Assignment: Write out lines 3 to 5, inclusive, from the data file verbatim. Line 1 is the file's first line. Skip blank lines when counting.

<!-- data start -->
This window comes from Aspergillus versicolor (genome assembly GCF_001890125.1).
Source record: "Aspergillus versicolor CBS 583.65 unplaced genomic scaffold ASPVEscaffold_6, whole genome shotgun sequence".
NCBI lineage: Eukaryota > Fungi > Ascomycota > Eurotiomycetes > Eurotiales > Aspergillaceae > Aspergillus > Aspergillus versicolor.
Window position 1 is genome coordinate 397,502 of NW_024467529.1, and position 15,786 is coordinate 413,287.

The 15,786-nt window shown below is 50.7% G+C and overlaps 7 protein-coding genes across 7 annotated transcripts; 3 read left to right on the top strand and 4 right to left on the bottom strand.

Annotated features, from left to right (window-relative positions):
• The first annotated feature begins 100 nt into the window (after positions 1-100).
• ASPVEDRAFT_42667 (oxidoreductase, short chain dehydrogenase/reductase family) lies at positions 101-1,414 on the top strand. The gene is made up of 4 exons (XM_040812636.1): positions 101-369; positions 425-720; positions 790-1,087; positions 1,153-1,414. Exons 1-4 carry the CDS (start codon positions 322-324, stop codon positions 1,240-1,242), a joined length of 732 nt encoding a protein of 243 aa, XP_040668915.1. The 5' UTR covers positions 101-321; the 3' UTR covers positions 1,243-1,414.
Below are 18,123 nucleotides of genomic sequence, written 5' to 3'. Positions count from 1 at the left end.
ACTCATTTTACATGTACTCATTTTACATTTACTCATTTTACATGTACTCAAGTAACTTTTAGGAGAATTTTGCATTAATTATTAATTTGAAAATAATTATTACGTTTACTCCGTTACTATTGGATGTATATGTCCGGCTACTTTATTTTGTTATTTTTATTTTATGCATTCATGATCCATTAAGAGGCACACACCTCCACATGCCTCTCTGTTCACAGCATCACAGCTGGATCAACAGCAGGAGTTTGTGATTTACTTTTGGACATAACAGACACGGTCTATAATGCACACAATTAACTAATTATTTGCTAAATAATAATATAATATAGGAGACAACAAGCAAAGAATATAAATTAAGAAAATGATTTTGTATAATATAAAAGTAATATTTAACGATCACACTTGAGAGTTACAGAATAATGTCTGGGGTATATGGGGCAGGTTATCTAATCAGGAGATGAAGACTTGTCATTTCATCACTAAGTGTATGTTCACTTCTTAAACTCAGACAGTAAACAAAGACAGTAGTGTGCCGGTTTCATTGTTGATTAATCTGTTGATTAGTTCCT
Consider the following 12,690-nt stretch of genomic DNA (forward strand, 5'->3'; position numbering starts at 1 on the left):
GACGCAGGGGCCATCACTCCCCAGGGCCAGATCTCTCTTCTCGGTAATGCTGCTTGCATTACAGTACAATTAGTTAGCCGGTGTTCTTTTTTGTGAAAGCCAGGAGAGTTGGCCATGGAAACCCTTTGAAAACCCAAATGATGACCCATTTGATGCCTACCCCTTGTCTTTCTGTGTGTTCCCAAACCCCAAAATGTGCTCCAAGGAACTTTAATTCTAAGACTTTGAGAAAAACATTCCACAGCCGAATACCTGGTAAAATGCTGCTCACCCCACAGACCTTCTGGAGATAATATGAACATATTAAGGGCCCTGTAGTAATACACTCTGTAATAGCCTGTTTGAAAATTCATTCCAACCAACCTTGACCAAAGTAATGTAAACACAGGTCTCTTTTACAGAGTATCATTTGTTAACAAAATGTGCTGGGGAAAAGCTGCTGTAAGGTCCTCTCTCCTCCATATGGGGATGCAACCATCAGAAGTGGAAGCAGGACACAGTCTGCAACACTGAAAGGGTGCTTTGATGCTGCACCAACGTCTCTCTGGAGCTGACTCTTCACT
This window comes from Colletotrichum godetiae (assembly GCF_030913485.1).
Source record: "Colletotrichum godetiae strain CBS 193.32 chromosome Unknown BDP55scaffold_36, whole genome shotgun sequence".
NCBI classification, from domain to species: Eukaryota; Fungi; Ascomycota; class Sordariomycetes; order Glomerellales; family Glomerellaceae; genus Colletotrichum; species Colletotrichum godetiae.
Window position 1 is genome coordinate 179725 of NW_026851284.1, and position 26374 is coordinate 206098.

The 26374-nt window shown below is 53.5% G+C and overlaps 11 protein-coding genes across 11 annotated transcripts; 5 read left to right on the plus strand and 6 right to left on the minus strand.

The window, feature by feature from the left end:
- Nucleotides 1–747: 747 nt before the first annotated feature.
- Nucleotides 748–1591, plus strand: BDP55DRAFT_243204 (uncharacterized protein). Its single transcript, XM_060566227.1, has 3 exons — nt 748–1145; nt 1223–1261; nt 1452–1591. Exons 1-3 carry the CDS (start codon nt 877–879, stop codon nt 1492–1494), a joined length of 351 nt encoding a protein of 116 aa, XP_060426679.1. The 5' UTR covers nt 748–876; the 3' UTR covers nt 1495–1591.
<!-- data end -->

NCBI lineage: Eukaryota > Fungi > Ascomycota > Eurotiomycetes > Eurotiales > Aspergillaceae > Aspergillus > Aspergillus versicolor.
Window position 1 is genome coordinate 397,502 of NW_024467529.1, and position 15,786 is coordinate 413,287.

The 15,786-nt window shown below is 50.7% G+C and overlaps 7 protein-coding genes across 7 annotated transcripts; 3 read left to right on the top strand and 4 right to left on the bottom strand.